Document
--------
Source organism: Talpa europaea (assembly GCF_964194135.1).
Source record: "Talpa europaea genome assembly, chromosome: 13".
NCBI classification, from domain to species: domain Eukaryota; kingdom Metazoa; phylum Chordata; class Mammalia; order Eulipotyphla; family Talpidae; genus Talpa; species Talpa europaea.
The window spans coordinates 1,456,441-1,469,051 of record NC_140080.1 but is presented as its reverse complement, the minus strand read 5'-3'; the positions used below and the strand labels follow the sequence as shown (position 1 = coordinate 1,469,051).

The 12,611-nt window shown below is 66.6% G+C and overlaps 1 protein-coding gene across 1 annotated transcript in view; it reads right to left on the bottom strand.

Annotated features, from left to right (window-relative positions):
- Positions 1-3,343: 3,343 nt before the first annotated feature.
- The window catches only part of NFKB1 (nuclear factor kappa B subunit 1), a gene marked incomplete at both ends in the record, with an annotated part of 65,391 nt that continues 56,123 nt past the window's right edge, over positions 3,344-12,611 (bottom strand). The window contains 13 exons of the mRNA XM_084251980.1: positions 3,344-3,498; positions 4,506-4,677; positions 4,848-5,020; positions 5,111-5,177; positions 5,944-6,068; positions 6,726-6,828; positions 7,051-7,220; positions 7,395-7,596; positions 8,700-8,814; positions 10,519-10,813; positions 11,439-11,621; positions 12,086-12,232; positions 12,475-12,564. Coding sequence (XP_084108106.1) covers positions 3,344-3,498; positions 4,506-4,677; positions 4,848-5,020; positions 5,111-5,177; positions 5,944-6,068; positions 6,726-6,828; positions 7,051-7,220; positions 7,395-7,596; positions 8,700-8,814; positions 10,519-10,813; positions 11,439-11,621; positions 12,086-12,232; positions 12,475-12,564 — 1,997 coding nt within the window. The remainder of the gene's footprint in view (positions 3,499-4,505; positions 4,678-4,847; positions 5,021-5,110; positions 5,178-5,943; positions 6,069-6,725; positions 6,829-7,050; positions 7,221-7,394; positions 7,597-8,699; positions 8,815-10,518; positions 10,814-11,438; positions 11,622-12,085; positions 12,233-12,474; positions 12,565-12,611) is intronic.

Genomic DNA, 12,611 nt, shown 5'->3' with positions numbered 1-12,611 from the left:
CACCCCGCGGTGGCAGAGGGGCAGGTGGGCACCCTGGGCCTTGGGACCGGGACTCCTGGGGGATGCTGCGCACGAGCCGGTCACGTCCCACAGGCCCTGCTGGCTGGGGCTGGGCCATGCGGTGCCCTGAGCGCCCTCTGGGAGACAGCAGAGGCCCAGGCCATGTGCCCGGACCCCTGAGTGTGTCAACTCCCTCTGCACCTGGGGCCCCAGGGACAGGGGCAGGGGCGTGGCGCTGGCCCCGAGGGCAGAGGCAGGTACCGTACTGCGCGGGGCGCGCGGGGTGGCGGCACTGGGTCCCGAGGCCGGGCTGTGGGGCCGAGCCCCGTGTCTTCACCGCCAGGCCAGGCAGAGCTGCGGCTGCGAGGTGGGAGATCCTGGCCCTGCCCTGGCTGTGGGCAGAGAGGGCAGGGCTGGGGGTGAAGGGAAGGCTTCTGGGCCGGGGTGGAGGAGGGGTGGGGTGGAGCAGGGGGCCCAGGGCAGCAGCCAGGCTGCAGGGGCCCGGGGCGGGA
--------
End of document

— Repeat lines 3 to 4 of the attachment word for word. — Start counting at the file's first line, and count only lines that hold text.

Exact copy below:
NCBI classification, from domain to species: domain Eukaryota; kingdom Metazoa; phylum Chordata; class Mammalia; order Eulipotyphla; family Talpidae; genus Talpa; species Talpa europaea.
The window spans coordinates 1,456,441-1,469,051 of record NC_140080.1 but is presented as its reverse complement, the minus strand read 5'-3'; the positions used below and the strand labels follow the sequence as shown (position 1 = coordinate 1,469,051).